The All-New Nikon D800 … Don’t Order One. At Least Not Today.
If you are just emerging from your cave after a long winter’s sleep, blink rapidly and look for the big Nikon sign flashing overhead. Yesterday was the announcement of the D800, and it has set the photo world back on its heels (sorry, Canon, this is Nikon’s moment to shine). Following the heralded D4 release, the D800 is slowing servers all over the net as camera buffs search out the latest bits of information on this marvel (D4 video, 36 megapixels, updates all around). So, first, just to satisfy all you Nikon fans who may have missed a tidbit or two yesterday, click on this link to Rob Galbraith for the best roundup of information and sites I have found so far. And also check out the latest from Nikon Rumors by clicking here. Then, let me explain why you should NOT rush out to pre-order a D800.
First, let me reiterate advice that has served me well for years (even if I am guilty of not always following it). Your camera is a convenience; your lenses are critical. If your current camera(s) lets you take the kind of photos you want and love, you do NOT need a new camera (no matter how marvelous the new model may be). You are mistaking want for need (or ignoring the fact, whichever it may be). You really need to have a long, honest conversation with yourself on whether or not you NEED a new camera. And, unfortunately, you probably do not.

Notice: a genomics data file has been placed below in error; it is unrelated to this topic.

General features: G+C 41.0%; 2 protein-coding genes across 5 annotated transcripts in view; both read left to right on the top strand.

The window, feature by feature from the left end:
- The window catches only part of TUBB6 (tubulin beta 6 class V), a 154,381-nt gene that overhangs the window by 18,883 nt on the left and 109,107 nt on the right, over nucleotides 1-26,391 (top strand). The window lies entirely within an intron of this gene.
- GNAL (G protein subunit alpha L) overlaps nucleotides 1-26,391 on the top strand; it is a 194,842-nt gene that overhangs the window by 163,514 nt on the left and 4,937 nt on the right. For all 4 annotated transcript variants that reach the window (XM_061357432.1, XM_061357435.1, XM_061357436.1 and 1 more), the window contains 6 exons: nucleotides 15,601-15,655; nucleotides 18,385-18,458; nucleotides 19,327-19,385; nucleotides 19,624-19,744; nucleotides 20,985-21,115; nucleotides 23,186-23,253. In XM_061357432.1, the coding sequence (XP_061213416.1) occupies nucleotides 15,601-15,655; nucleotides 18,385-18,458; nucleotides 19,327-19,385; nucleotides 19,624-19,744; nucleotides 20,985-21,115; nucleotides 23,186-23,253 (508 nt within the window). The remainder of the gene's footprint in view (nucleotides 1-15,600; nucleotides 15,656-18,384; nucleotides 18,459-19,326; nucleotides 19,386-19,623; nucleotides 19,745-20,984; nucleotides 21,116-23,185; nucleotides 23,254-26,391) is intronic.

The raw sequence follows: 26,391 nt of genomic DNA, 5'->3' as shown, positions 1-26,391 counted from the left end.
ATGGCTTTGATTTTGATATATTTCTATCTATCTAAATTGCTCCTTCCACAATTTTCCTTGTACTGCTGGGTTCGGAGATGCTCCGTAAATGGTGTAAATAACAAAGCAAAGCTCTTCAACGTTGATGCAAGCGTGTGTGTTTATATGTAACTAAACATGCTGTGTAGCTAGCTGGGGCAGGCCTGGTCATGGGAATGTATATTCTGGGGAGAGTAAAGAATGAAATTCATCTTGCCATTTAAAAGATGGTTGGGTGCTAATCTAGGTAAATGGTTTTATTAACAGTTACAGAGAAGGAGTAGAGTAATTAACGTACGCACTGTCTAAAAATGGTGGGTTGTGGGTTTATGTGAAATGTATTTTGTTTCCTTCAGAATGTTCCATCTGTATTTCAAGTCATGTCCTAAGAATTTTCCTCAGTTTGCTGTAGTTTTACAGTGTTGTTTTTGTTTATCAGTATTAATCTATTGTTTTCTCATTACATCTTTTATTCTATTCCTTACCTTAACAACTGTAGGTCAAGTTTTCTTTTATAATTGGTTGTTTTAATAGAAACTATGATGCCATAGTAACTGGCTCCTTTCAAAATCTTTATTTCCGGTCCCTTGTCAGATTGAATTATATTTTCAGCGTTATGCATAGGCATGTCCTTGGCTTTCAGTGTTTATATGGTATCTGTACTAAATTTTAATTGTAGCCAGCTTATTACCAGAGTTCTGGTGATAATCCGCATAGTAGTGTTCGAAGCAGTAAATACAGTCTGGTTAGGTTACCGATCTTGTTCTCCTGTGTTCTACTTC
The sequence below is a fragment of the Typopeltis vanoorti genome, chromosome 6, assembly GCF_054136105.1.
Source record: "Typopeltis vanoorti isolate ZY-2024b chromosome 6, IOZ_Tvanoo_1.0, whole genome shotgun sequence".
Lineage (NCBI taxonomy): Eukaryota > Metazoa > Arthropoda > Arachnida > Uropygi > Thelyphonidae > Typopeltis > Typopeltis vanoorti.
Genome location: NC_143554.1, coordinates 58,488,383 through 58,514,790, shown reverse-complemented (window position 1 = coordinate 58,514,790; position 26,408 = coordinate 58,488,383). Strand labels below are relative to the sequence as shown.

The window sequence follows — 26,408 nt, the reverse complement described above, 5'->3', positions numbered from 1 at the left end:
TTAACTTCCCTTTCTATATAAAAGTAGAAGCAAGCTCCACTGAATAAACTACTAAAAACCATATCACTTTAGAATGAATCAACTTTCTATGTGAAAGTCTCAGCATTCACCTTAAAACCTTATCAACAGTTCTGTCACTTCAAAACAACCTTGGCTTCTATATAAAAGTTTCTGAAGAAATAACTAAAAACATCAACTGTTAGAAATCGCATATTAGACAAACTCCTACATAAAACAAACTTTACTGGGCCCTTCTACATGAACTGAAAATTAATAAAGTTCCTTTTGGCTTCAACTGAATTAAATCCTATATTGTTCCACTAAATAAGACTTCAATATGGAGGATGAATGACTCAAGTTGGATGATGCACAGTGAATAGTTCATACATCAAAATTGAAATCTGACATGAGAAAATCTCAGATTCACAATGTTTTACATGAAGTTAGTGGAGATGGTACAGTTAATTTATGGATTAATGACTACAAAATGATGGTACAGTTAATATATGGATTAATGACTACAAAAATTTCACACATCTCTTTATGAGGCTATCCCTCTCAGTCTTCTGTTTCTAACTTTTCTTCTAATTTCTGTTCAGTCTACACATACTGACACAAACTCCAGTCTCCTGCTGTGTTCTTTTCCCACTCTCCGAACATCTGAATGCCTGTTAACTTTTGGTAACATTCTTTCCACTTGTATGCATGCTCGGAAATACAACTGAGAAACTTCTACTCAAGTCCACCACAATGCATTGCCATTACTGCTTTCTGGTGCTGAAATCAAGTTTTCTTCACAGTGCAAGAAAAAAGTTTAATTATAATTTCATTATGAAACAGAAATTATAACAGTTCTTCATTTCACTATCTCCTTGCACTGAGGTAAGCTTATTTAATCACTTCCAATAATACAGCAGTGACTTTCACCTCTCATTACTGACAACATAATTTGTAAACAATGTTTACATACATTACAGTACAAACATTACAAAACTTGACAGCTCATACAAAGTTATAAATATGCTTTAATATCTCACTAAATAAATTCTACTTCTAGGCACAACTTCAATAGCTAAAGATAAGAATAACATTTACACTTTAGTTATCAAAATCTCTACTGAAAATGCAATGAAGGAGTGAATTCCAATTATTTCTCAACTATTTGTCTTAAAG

Second, a D800 will cost $3,000 ($3,300 for the E version). Yes, I know … that really is a most reasonable price for a camera of this quality. But, unless you fall into the doctor/lawyer/politician category, three grand is still three grand. And that kind of money will buy you an awful lot of other goodies that you need far more than another camera (see tip #1 above).
Third, there are two versions of the D800 being released at the same time. One has the anti-aliasing filter (the moire protector, if you will) removed. So, which version would be right for you (assuming you really do need this camera)? Pre-order today and repent tomorrow … or not. That is the rub; no one out there can tell you what this filter absence would mean in real-life terms. You can read and research, but you still won’t know until you read some reviews from the hands of someone who really knows what they are talking about (click on this link to Thom Hogan for his initial opinion). Feel like betting with your $3,000 today?
Fourth, take just half of that three grand and sign up for a top-flight workshop. I guarantee you it will improve your shooting by honing or adding to your skill set far more than a new camera will. You will come home with new skills, not just a new camera to take the same old pictures with the same old techniques you usually do. What’s that old saying? Give a man a fish ……….
Fifth, if down the road you decide everything you hear and read adds up to a decision that this camera will improve your images, buy one at that time. Nikon is going to be producing the D800 for a long time to come (a looooong time to come, in my humble opinion). There is no rush, no emergency situation here. So, slow down. Take a deep breath. Do your homework. Start saving your pennies (or hundreds of pennies).
If Nikon were a baseball team I would reserve a spot for them in next season’s World Series … because every swing of the bat has been a home run lately. But you have a box seat in the stands, and there are several innings left in the game. Have a hot dog; enjoy the sunshine. The D800 isn’t going anywhere and neither are you.